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Does science provide a true integrated representation of the world, or simply a plurality of incommensurable frameworks for investigating it? What’s distinctive of the scientific method, and what’s the rational justification for taking its results at face value? This subject will address these central questions by exploring some of the major theoretical developments in the philosophy of science over the last seventy years.
In part one of the subject we will explore competing theories about the nature and justification of the scientific method. We will consider the traditional view that the method is inductive, as well as Karl Popper’s suggestion that the method of science is to test and falsify theories. We will also consider problems with the empirical basis of science, such as the theory-dependence of observation and the underdetermination of theory by data.
In part two we will consider the more recent historical turn in the philosophy of science which proposes models of scientific theory change rather than a theory of scientific method. Thomas S. Kuhn’s theory that science is characterised by a series of revolutionary transitions between paradigms will be critically examined. In addition, we will consider Paul Feyerabend’s epistemological anarchist theory that the only universal rule of method for science is “anything goes”. We will also explore Imre Lakatos’s attempt to respond to Kuhn and Feyerabend by proposing that scientists are able to rationally choose between progressive and non-progressive research programmes.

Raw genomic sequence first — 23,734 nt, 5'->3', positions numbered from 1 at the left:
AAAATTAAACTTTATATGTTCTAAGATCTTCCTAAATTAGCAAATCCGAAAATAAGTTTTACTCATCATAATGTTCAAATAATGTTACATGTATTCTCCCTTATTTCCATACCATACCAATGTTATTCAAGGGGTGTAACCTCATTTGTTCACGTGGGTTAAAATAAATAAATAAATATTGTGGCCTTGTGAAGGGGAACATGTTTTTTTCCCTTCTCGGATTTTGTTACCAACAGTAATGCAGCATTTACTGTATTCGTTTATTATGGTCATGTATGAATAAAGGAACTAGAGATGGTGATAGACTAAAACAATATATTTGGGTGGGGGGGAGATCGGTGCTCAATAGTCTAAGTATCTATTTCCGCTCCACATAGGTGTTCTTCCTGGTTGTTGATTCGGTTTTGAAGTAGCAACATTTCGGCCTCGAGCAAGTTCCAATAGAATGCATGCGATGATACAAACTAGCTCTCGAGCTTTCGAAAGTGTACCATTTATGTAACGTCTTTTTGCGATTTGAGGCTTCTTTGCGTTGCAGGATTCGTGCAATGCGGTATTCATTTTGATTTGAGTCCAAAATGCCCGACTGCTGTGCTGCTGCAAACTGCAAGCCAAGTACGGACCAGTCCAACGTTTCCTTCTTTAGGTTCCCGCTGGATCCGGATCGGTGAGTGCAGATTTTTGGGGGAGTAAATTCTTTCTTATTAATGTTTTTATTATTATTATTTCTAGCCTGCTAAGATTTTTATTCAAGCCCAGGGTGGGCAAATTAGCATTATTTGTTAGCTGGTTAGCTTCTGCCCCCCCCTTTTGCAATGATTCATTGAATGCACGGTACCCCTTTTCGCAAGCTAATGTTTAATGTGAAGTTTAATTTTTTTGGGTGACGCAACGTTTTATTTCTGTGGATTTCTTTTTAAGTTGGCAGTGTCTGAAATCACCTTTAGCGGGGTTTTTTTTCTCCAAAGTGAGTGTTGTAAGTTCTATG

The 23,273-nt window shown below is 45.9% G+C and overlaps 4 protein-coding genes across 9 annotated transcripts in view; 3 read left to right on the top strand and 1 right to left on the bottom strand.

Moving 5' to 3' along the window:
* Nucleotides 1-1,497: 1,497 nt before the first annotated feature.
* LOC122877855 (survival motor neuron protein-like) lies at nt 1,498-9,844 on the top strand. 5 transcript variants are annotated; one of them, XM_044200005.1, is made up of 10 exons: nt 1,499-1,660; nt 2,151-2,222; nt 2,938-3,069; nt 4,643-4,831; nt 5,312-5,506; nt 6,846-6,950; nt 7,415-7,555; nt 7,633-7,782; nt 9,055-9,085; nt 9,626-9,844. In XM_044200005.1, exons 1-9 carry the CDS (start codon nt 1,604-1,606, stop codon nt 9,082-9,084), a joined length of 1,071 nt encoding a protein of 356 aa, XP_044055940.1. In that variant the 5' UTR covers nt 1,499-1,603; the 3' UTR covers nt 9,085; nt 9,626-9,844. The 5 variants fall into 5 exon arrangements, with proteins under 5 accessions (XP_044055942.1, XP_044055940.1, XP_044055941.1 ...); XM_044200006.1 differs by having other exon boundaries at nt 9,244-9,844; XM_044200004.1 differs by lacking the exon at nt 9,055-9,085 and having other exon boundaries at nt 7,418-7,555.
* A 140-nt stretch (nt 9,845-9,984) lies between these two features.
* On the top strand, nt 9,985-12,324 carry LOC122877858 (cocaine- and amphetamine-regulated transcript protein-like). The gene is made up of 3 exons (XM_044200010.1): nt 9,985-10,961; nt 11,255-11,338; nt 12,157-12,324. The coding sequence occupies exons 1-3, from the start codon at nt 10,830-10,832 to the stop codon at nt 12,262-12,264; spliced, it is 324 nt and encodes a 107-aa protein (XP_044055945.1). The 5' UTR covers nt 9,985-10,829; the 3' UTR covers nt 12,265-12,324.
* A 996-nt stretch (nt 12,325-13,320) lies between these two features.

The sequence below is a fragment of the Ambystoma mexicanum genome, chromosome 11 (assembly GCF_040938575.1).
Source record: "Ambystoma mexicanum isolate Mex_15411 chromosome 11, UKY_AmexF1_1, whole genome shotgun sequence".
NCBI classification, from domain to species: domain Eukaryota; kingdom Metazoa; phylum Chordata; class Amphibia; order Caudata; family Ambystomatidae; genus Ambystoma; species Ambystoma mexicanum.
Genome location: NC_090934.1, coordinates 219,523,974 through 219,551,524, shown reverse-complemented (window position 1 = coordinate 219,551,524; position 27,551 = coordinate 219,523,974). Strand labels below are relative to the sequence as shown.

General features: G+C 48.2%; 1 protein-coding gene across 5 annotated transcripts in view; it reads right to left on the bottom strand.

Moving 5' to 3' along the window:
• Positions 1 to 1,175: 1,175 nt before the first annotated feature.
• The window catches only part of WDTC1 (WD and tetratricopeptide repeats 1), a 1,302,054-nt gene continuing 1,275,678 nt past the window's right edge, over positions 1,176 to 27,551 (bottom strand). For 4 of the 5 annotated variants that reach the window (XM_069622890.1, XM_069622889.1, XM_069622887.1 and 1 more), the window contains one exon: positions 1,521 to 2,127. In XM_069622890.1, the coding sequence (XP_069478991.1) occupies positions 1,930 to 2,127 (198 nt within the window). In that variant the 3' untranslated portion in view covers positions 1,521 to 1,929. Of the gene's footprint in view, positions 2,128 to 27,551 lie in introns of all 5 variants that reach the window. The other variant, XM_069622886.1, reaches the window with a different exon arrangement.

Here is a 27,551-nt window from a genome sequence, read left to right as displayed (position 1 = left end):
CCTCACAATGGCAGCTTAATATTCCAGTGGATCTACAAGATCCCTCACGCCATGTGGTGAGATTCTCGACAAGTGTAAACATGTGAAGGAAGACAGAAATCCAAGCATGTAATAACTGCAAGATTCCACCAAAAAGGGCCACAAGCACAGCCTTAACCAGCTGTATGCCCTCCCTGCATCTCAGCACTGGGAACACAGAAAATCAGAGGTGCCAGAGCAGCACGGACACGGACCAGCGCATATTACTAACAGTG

In part three we will ask whether the historical approach to the philosophy of science yields an adequate account of scientific progress. Do the historical approaches have the resources to show that science makes continuous progress toward the objective truth about the natural world? This question leads into the debate between scientific realist and anti-realist interpretations of scientific knowledge. Here we will ask whether scientific theories provide a true representation of the way the world is at both the observable and the unobservable level? Or should we instead think of science as providing us with theories that are merely empirically adequate, in the sense that they can account for experimental data?
Intended learning outcomes
Students who successfully complete this subject will:
- gain a sound general comprehension of the major recent advances in our philosophical understanding of the nature and structure of science;
- understand the roles of experience and reasoning in contributing to this structure;
- display a familiarity with some key texts on which these advances are based;
- have background in the philosophy of science on which to base further research and study in the area;
- have experience with methods of critical analysis and argument employed in the philosophy of science, leading to improved general reasoning and analytical skills.
Last updated: 20 February 2024